Jean Eisenhart remembers that first painting of a lighthouse perched on a rocky shore.
"Have you ever tried to paint rocks?" she asked through a heavy sigh. "It's not as easy as it looks."
It was 2005, and the Dover woman had enrolled in an oil-painting class for members of the Yorktowne Senior Center.
She'd never painted before, but Eisenhart was looking for something to do with her extra time.
As she dragged a pencil lightly across a blank canvas recently, Eisenhart, 72, recalled just how far she and her fellow students had come since those early days.
"None of us knew what end of the paint brush to hold," she said.
Eisenhart is an original member of the class, which continues to meet
The students -- all ladies -- spend the time gabbing and creating art, praising each other's work and questioning the quality of their own.
First instructor: In the early days, the instructor was a man named Ed Woodward, whose name is never far from the lips of the ladies he taught how to paint. Woodward died a few years ago.
He was one of those beloved teachers, the kind of guy whose compliments were cherished because they were so infrequently deployed, Eisenhart said.
The students remain a tight group, said Nancy Roth, another original member from Dover.
On Thursday, Roth recalled the resolution she made upon retiring years ago. First, she wanted to learn to paint. And then she wanted to learn to play the piano.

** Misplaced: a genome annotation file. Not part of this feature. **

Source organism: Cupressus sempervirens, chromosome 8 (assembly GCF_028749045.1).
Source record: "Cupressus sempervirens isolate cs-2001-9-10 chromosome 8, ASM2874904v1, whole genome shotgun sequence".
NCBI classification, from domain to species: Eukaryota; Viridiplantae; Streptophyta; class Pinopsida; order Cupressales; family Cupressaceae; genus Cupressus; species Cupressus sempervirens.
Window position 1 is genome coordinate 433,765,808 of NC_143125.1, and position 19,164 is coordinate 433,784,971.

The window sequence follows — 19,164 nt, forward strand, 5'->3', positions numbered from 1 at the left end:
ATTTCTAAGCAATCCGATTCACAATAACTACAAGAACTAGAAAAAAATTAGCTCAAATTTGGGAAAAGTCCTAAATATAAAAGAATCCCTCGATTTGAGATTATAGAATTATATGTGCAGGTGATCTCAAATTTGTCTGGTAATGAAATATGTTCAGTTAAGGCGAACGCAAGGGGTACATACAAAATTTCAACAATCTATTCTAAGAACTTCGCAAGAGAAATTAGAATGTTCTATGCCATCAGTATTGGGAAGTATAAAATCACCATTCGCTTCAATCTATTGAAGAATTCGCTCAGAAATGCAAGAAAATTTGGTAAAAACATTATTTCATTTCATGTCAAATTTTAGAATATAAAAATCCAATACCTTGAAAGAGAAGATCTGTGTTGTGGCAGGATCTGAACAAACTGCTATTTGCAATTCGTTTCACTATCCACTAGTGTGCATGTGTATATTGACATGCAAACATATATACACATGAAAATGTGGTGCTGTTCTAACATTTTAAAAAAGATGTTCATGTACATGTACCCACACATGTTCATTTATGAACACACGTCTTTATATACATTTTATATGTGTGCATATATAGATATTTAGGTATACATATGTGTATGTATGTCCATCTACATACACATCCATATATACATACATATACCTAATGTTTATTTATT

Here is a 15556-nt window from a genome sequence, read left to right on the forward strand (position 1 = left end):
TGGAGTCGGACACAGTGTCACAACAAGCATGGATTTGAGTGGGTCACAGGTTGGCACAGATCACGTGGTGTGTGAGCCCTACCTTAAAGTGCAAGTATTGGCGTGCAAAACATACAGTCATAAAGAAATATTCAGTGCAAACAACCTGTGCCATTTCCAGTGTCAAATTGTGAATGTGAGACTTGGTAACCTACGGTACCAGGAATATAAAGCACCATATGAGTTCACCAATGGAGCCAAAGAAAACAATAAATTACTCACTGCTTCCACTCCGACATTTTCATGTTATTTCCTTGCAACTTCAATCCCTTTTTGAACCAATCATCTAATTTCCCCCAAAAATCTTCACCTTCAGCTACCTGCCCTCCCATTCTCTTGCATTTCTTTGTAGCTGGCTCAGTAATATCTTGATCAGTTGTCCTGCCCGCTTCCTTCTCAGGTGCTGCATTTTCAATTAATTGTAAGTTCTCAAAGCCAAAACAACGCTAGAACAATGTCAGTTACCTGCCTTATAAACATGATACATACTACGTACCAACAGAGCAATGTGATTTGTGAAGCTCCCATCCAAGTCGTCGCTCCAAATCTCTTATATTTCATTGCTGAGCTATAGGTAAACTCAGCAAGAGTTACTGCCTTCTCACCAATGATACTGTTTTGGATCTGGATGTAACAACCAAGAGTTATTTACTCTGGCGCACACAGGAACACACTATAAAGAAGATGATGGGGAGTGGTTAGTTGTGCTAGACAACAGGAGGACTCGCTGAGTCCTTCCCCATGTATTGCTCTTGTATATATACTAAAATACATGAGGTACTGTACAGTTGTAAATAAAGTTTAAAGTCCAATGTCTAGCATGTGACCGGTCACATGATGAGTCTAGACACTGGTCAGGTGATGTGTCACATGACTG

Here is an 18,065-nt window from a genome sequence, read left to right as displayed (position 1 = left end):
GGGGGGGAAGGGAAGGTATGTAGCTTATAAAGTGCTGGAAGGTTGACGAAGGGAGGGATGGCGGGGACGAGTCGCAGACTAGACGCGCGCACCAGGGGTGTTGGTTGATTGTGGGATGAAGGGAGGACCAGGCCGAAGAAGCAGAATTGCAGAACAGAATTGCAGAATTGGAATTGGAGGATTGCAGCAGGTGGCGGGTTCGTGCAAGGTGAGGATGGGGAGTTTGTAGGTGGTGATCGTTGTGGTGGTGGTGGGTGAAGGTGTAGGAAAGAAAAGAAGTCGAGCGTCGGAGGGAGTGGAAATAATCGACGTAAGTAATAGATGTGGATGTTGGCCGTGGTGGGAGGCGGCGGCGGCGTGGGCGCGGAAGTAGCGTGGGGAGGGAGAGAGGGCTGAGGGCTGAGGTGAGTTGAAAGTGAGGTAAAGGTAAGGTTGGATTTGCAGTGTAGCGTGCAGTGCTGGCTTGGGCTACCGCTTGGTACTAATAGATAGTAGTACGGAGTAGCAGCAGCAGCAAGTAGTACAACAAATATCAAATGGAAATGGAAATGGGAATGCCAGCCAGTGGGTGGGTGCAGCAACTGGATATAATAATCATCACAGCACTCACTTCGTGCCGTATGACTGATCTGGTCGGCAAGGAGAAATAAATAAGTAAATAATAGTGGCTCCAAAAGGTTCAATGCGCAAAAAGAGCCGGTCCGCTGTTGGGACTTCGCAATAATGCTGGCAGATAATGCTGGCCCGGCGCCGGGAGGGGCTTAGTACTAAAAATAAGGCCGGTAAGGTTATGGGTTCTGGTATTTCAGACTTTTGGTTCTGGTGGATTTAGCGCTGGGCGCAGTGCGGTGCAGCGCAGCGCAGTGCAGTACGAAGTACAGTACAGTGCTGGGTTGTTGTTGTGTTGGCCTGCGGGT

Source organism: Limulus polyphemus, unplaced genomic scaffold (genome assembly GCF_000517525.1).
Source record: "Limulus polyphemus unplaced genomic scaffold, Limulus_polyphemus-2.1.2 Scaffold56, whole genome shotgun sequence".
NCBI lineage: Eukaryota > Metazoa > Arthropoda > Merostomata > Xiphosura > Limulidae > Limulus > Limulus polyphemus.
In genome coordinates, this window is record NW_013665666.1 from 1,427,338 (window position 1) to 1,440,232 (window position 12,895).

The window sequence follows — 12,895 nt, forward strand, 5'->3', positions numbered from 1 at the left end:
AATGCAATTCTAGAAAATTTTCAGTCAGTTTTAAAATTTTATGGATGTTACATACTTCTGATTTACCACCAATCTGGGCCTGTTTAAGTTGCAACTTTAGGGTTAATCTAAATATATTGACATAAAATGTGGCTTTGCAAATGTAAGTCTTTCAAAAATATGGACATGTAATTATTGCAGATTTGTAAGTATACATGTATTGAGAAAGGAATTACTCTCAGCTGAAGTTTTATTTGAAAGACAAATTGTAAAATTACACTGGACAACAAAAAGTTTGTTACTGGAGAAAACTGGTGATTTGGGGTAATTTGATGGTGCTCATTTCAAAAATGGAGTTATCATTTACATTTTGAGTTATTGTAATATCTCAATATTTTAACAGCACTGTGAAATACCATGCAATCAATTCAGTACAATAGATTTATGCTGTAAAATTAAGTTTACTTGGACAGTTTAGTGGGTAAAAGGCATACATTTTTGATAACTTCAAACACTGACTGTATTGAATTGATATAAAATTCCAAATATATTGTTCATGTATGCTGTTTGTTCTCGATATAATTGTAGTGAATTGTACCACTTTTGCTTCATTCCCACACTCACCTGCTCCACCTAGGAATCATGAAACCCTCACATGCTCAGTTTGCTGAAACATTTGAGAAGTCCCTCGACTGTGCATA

"I've gotten so involved in the painting that I never got to the piano," Roth, 73, said. "It's so much fun to step back and see what you've done."
The newest member of the group, Jewel Stough, said she stumbled upon the class when she stopped by the center last year to take advantage of free tax preparation. A new retiree, Stough, 64, said she immediately enrolled.
Each week, "I look forward to it,"
As the ladies work, Jan Zeigler spends a few minutes
with each student offering words of advice and encouragement. Zeigler, who owns Manchester Cottage Country Crafts, is the group's most recent instructor.
"We have some very talented painters," Zeigler said.
Even at 92: Zeigler's mother, 92-year-old Anna Baugher, is also in the class. She's been painting off and on her whole life, passing on that love of art to her daughter. These days, "I have the time and plenty of it," she said.
At this class, Baugher was putting the finishing touches on a painting of British thatch-roof cottages -- an image she'd found in a calendar and re-created for the first time 20 years ago. When she's finished, Baugher said she plans to pull the first painting out of the basement and compare it to the latest version.
"I'm going to look and see if I got any better," she said, beaming with a smile.
-- Reach Erin James at 505-5439 or firstname.lastname@example.org or on Twitter @ydcity.